But as good as the results can be, knee replacement is major surgery, and as such, there are certain risks and expectations that must be recognized. As with any major surgical procedure, patients who undergo total joint replacement are at risk for certain complications, the vast majority of which can be successfully avoided or treated. In fact, the complication rate following joint replacement surgery is very low. Serious complications, such as joint infection, occur in less than 2% of patients.1 Other possible complications include blood clots and lung congestion, or pneumonia. Talk to your doctor for a complete assessment of the potential risks.
Life After Knee Replacement
The vast majority of individuals who have joint replacement surgery experience a dramatic reduction in joint pain and a significant improvement in their ability to participate in the activities of daily living. However, joint replacement surgery will not allow you to do more than you could before joint problems developed. Your doctor will recommend the most appropriate level of activity following joint replacement surgery.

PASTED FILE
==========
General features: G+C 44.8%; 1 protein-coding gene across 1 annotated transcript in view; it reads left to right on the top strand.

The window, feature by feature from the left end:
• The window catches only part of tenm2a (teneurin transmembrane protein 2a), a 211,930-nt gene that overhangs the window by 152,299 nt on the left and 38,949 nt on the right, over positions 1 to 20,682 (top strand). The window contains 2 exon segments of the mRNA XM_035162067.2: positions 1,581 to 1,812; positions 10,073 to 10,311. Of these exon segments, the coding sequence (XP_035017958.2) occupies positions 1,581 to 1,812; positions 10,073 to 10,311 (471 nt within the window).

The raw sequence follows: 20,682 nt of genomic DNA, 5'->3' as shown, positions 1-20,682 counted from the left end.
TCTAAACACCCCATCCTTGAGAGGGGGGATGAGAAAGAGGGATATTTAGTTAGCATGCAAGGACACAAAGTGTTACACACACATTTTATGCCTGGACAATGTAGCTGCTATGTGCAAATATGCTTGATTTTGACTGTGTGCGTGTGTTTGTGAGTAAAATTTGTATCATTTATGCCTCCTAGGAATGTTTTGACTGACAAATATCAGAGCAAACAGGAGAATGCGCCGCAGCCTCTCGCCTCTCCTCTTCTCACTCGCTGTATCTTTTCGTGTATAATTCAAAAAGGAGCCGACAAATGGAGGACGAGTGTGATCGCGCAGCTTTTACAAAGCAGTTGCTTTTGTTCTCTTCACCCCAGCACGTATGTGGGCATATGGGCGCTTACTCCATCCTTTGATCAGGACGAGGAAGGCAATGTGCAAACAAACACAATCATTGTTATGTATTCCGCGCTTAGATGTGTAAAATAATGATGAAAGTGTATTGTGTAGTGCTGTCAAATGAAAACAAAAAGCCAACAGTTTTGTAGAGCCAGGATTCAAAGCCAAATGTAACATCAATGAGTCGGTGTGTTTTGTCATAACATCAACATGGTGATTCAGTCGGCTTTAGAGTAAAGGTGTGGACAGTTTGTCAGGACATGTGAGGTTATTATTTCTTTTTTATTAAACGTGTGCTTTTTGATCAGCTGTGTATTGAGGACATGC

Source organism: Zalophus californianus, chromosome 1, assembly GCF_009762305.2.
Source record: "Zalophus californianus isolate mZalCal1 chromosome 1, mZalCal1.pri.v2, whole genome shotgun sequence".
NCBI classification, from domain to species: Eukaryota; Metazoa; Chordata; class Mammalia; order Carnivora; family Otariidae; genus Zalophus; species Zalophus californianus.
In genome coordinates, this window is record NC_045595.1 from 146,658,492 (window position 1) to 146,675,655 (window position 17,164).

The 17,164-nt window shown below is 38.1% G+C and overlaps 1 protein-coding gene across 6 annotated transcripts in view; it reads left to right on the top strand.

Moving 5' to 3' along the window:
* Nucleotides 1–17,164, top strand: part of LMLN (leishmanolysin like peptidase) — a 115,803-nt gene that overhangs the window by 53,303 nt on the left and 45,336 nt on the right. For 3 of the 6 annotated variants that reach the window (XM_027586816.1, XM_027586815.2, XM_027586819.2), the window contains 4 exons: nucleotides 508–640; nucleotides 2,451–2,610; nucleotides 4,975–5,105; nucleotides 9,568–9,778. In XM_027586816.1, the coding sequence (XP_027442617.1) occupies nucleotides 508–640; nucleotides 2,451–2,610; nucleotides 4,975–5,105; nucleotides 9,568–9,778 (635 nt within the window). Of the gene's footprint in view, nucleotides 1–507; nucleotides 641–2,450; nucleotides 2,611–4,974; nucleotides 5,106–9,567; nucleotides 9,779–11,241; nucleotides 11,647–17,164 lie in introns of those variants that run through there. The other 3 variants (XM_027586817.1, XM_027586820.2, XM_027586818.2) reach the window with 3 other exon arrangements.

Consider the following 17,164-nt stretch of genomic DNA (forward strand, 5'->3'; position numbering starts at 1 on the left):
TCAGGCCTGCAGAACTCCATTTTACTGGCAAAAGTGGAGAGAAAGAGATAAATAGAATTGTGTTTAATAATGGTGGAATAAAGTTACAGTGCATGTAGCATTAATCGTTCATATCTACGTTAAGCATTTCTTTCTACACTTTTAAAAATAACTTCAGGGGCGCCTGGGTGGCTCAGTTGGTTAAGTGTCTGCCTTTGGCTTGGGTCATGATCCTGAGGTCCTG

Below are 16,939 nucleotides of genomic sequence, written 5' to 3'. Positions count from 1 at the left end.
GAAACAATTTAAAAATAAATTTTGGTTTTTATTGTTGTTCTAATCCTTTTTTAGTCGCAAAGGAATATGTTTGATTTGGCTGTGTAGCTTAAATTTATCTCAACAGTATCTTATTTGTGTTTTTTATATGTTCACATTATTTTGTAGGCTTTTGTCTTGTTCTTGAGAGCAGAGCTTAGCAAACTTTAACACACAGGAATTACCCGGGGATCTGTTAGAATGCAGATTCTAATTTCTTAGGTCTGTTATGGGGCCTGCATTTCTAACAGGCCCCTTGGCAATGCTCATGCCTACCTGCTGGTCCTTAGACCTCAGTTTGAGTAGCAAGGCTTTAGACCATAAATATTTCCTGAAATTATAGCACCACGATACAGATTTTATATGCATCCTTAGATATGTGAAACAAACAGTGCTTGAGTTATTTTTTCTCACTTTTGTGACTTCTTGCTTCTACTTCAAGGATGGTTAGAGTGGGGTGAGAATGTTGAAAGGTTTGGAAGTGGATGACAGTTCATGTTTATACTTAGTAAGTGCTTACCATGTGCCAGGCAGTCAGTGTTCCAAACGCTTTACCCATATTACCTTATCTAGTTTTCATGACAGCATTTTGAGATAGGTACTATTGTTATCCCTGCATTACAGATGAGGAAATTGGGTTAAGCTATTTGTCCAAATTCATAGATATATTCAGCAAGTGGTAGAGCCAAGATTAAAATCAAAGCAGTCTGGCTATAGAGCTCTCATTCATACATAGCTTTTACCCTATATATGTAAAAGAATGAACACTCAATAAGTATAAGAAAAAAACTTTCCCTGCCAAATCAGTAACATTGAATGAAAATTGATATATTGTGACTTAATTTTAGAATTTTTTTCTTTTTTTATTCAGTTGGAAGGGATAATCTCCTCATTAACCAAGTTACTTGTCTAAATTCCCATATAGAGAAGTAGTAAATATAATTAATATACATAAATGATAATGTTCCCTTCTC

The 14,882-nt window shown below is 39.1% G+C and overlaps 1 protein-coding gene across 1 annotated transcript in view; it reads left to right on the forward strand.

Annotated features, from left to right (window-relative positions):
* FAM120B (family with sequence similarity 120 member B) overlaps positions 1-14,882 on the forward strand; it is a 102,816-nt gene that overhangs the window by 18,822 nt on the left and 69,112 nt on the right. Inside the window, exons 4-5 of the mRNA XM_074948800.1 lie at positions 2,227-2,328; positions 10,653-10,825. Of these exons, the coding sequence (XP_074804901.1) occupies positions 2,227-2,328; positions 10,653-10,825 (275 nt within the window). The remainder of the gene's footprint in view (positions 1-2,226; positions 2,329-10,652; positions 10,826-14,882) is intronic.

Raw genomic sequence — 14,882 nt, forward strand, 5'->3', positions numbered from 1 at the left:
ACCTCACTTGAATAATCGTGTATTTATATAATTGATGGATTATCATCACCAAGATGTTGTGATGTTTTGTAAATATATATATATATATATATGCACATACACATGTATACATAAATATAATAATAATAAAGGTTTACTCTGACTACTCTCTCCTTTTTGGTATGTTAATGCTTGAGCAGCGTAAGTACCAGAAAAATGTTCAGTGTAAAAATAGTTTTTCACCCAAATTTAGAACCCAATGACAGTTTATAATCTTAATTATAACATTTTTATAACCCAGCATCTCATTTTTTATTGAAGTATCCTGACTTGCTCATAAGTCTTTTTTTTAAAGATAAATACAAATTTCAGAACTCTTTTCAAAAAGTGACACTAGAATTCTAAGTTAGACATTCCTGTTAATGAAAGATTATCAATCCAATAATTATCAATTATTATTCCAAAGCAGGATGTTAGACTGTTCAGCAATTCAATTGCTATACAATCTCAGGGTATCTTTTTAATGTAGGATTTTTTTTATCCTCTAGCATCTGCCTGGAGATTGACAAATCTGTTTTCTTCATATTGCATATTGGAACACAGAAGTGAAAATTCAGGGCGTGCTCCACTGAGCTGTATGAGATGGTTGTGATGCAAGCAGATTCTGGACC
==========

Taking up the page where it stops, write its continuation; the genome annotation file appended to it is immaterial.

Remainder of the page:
1. Hanssen, A.D., et al., ‘Evaluation and Treatment of Infection at the
Site of a Total Hip or Knee Arthroplasty,” JBJS, Vol.80-A, No. 6, June
1998, pp. 910-922.